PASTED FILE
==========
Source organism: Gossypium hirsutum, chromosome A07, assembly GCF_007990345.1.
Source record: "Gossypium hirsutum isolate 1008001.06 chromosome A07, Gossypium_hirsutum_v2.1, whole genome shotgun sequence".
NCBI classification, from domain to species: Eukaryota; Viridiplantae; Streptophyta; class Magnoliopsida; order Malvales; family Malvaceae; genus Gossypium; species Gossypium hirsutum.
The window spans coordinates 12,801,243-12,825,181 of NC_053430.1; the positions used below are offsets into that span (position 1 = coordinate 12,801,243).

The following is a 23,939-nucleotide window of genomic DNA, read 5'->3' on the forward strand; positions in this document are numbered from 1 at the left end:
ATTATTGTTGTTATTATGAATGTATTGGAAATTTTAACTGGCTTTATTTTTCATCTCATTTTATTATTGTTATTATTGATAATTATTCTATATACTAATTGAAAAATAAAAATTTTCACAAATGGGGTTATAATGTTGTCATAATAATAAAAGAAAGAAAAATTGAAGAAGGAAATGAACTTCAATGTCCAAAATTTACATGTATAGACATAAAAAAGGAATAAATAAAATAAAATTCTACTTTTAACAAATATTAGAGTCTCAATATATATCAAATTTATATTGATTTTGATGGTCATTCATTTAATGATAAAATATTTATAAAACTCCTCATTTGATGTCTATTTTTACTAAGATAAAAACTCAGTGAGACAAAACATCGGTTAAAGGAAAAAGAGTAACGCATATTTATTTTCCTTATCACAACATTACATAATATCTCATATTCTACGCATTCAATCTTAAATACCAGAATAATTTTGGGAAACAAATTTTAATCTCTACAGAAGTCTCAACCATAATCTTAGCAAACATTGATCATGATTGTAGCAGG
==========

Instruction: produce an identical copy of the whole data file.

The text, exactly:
Source organism: Gossypium hirsutum, chromosome A07, assembly GCF_007990345.1.
Source record: "Gossypium hirsutum isolate 1008001.06 chromosome A07, Gossypium_hirsutum_v2.1, whole genome shotgun sequence".
NCBI classification, from domain to species: Eukaryota; Viridiplantae; Streptophyta; class Magnoliopsida; order Malvales; family Malvaceae; genus Gossypium; species Gossypium hirsutum.
The window spans coordinates 12,801,243-12,825,181 of NC_053430.1; the positions used below are offsets into that span (position 1 = coordinate 12,801,243).

The following is a 23,939-nucleotide window of genomic DNA, read 5'->3' on the forward strand; positions in this document are numbered from 1 at the left end:
ATTATTGTTGTTATTATGAATGTATTGGAAATTTTAACTGGCTTTATTTTTCATCTCATTTTATTATTGTTATTATTGATAATTATTCTATATACTAATTGAAAAATAAAAATTTTCACAAATGGGGTTATAATGTTGTCATAATAATAAAAGAAAGAAAAATTGAAGAAGGAAATGAACTTCAATGTCCAAAATTTACATGTATAGACATAAAAAAGGAATAAATAAAATAAAATTCTACTTTTAACAAATATTAGAGTCTCAATATATATCAAATTTATATTGATTTTGATGGTCATTCATTTAATGATAAAATATTTATAAAACTCCTCATTTGATGTCTATTTTTACTAAGATAAAAACTCAGTGAGACAAAACATCGGTTAAAGGAAAAAGAGTAACGCATATTTATTTTCCTTATCACAACATTACATAATATCTCATATTCTACGCATTCAATCTTAAATACCAGAATAATTTTGGGAAACAAATTTTAATCTCTACAGAAGTCTCAACCATAATCTTAGCAAACATTGATCATGATTGTAGCAGG